A Fuller History Of NBC Television News…Some New Surprises!
After further research, I now realize that last week’s story on this subject only scratched the surface or a much deeper history. Today, we set the record straight.
The most widely celebrated dates in NBC news history are February 16, 1948 and February 16, 1949. In ’48 “The Camel Newsreel Theater” debuted as a 10 minute weekday newsreel from Fox Movietone News which was narrated off camera by John Cameron Swayze.
The next year, Swayze moved in front of the camera and that began “The Camel News Caravan” as a live news show. CBS had put Douglas Edwards on camera May 3, 1948.
BUT…this was not the start of news at NBC. In fact, almost immediately after their first regular TV service began April 30, 1939, news had begun to be reported on W2XBS (WNBT).
Newscaster Lowell Thomas had occasionally simulcast his NBC Radio show locally from Studio 3H as early as December 1939 and from February till July of 1940, he regularly simulcast his “Sunoco News” show to New York viewers.
There was also the weekly “Esso Television Reporter” from March until May of 1940 hosted by William Spargrove, who narrated off camera. The Esso program used live organ music and on camera was a mix of newswire photos, maps and graphic miniature depictions of news event locations.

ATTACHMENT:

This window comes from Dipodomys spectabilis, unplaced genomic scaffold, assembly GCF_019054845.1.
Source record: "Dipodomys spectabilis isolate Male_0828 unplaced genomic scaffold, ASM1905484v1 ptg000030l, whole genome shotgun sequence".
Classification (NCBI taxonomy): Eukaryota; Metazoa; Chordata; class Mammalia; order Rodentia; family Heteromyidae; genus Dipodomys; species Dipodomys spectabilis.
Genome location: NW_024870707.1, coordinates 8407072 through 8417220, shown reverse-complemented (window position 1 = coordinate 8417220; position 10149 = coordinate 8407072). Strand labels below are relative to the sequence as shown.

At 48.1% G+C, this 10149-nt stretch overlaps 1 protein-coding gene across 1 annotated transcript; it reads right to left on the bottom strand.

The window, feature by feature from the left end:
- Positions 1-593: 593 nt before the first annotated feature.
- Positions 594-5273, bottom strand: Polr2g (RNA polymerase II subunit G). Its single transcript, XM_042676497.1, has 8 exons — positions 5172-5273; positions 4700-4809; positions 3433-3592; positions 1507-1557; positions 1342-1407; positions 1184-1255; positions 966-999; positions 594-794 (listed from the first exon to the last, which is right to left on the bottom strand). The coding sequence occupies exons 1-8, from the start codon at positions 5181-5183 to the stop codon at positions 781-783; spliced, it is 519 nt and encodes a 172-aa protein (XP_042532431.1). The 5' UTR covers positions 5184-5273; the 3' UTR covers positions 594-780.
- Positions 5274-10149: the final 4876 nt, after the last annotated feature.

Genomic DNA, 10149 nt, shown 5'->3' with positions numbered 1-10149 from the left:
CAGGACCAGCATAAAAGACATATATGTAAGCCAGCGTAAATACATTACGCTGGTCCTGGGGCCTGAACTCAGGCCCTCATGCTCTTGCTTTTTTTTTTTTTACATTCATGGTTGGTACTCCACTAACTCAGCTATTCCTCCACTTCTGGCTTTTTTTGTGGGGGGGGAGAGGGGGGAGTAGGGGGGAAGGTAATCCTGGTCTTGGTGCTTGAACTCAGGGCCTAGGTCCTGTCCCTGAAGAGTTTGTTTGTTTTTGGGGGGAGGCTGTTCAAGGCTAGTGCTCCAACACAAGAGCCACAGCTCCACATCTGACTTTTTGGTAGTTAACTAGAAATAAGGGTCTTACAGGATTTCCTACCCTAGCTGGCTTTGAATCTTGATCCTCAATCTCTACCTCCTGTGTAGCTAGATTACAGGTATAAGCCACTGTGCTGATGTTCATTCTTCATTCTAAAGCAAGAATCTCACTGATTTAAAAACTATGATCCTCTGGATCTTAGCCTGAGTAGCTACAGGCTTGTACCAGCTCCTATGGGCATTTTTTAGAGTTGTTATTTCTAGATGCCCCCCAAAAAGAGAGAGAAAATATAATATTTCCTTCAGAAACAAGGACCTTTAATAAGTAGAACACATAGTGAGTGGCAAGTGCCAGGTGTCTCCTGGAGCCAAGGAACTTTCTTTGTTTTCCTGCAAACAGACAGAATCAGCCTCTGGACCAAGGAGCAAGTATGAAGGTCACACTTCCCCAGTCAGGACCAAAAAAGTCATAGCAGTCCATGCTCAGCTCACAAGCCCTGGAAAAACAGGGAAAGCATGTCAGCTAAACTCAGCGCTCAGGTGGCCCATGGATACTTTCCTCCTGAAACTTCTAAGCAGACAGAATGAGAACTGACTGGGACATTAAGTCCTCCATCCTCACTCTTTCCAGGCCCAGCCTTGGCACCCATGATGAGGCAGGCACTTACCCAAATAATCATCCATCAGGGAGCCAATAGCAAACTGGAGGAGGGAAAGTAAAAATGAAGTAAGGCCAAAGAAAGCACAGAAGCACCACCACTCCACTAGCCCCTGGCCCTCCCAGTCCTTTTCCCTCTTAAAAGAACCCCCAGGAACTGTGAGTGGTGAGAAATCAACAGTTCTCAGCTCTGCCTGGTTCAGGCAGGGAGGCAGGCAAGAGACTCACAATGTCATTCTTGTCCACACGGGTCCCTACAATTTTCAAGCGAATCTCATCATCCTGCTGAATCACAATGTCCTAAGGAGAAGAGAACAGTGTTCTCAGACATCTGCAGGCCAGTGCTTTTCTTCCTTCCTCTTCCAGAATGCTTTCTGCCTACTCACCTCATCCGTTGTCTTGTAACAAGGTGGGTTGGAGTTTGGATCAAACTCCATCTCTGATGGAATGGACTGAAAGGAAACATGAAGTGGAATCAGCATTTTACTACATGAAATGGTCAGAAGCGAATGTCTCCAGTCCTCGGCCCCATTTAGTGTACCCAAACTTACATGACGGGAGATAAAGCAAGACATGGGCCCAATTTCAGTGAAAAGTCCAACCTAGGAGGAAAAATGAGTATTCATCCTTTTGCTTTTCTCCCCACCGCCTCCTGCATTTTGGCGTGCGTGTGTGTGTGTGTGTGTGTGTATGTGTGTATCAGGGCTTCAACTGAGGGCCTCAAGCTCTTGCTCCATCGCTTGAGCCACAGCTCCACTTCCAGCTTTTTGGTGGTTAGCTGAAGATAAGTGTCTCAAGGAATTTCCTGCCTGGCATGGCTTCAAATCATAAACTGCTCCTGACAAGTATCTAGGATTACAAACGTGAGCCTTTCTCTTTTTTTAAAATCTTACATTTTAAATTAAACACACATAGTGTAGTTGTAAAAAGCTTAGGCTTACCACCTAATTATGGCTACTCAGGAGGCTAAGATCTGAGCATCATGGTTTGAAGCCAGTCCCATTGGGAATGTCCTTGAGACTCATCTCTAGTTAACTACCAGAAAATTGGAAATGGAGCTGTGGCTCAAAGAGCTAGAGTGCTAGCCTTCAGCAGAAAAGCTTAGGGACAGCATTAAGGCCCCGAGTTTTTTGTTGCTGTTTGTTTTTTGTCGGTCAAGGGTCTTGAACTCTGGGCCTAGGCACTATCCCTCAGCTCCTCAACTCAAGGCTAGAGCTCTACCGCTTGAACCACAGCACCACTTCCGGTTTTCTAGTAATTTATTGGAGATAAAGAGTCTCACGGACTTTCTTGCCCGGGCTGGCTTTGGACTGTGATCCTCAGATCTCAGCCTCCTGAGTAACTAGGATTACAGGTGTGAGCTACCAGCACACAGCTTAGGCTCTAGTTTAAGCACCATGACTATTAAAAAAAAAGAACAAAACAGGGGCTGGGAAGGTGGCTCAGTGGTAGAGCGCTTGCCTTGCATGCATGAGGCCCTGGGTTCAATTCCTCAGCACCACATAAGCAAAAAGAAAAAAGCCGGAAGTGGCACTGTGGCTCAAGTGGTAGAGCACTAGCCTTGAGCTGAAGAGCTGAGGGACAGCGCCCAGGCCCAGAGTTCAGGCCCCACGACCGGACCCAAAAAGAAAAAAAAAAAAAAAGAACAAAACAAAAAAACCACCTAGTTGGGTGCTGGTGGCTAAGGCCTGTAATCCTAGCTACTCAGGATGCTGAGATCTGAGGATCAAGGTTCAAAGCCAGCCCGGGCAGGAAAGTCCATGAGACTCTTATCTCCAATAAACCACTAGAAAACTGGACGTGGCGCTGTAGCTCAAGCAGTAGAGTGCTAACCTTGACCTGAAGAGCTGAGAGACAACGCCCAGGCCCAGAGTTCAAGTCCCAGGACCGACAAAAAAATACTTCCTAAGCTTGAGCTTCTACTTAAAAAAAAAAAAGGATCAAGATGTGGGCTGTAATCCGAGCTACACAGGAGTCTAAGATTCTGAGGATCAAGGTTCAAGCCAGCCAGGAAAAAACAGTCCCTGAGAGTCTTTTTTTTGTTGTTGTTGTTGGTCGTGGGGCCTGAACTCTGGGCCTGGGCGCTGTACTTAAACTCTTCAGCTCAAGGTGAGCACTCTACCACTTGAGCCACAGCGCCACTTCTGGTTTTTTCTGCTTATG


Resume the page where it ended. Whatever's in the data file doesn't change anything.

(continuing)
In the photo below, we see one of those Esso mini sets in use. This scene depicts the first use of aircraft to attack warships. Remember, although WW II had not come to our shores yet, Europe was fully engulfed in 1940. As we will see, the war severely curtailed television in every way, but there is more to the pre war story below.
From July of 1941 till May of 1942, Sam Cuff hosted a weekly news commentary called “Face The War”, but the show ended as RCA and NBC cut television operations down to next to nothing five months after Pearl Harbor.
On February 23, 1944, things started to stir a bit as “The War As It Happens” came to television, and NBC News has been on the air more-or-less continuously since then.
“The War As It Happens” began as a local program, but NBC records indicate that in April of 1944, it was fed to Schenectady and Philadelphia on the fledgling NBC Television Network and became the first news cast regularly seen in multiple cities.
At the time, even the great NBC Radio news department was tiny compared to the wire services and newspapers and newsreels. Television was even less able to gather news because they didn’t even have local film crews. The first breakthrough came in 1944 when John Royal, the first head of television at NBC, acquired the rights to Army Signal Corps film.
Using this footage, “The War As It Happens” followed what was basically a newsreel format, using the film with Paul Alley narrating and Ray Forrest in the studio with commentary, maps and wire photos.
In August 1945, the war was over and the Sunday “The War As It Happens” newscast was renamed “The NBC Television Newsreel”.
In mid 1946, it gained a sponsor and became “The Esso Newsreel” and was rescheduled to two nights a week, Monday and Thursday.
On February 16, 1948 Esso bowed out and a new sponsor came to the show which became “The Camel Newsreel Theater”. The next year, it went live with Swayze on camera, but surprisingly there are reports of background music throughout the broadcast until the early 1950s. That was a remnant of the old newsreel shows. In 1956, Swayze was replaced by Chet Huntley and David Brinkley. I think you know the rest of the story. Enjoy and share! -Bobby Ellerbee